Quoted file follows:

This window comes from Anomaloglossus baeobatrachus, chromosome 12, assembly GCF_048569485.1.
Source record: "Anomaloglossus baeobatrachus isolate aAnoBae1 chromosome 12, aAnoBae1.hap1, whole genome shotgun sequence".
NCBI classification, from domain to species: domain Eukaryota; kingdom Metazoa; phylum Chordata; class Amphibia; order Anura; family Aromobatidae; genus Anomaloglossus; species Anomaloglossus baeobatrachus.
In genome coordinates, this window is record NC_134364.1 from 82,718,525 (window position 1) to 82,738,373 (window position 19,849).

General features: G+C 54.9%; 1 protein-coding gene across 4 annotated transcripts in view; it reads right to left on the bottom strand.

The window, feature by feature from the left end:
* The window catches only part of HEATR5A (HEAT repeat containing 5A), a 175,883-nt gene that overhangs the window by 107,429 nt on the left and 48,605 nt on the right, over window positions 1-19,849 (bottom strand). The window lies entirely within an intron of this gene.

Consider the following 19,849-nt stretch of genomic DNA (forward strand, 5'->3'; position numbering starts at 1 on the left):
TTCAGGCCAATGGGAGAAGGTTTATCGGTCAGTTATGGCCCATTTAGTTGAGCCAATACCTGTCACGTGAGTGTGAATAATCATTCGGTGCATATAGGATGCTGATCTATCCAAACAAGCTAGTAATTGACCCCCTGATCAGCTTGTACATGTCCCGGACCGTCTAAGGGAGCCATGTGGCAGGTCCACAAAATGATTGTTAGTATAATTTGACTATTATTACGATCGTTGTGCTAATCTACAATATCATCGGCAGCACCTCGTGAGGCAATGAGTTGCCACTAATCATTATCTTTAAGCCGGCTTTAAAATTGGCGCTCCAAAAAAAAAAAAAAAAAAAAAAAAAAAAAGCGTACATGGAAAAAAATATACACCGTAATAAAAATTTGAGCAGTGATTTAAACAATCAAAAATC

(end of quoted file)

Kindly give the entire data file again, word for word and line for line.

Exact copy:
This window comes from Anomaloglossus baeobatrachus, chromosome 12, assembly GCF_048569485.1.
Source record: "Anomaloglossus baeobatrachus isolate aAnoBae1 chromosome 12, aAnoBae1.hap1, whole genome shotgun sequence".
NCBI classification, from domain to species: domain Eukaryota; kingdom Metazoa; phylum Chordata; class Amphibia; order Anura; family Aromobatidae; genus Anomaloglossus; species Anomaloglossus baeobatrachus.
In genome coordinates, this window is record NC_134364.1 from 82,718,525 (window position 1) to 82,738,373 (window position 19,849).

General features: G+C 54.9%; 1 protein-coding gene across 4 annotated transcripts in view; it reads right to left on the bottom strand.

The window, feature by feature from the left end:
* The window catches only part of HEATR5A (HEAT repeat containing 5A), a 175,883-nt gene that overhangs the window by 107,429 nt on the left and 48,605 nt on the right, over window positions 1-19,849 (bottom strand). The window lies entirely within an intron of this gene.

Consider the following 19,849-nt stretch of genomic DNA (forward strand, 5'->3'; position numbering starts at 1 on the left):
TTCAGGCCAATGGGAGAAGGTTTATCGGTCAGTTATGGCCCATTTAGTTGAGCCAATACCTGTCACGTGAGTGTGAATAATCATTCGGTGCATATAGGATGCTGATCTATCCAAACAAGCTAGTAATTGACCCCCTGATCAGCTTGTACATGTCCCGGACCGTCTAAGGGAGCCATGTGGCAGGTCCACAAAATGATTGTTAGTATAATTTGACTATTATTACGATCGTTGTGCTAATCTACAATATCATCGGCAGCACCTCGTGAGGCAATGAGTTGCCACTAATCATTATCTTTAAGCCGGCTTTAAAATTGGCGCTCCAAAAAAAAAAAAAAAAAAAAAAAAAAAAAGCGTACATGGAAAAAAATATACACCGTAATAAAAATTTGAGCAGTGATTTAAACAATCAAAAATC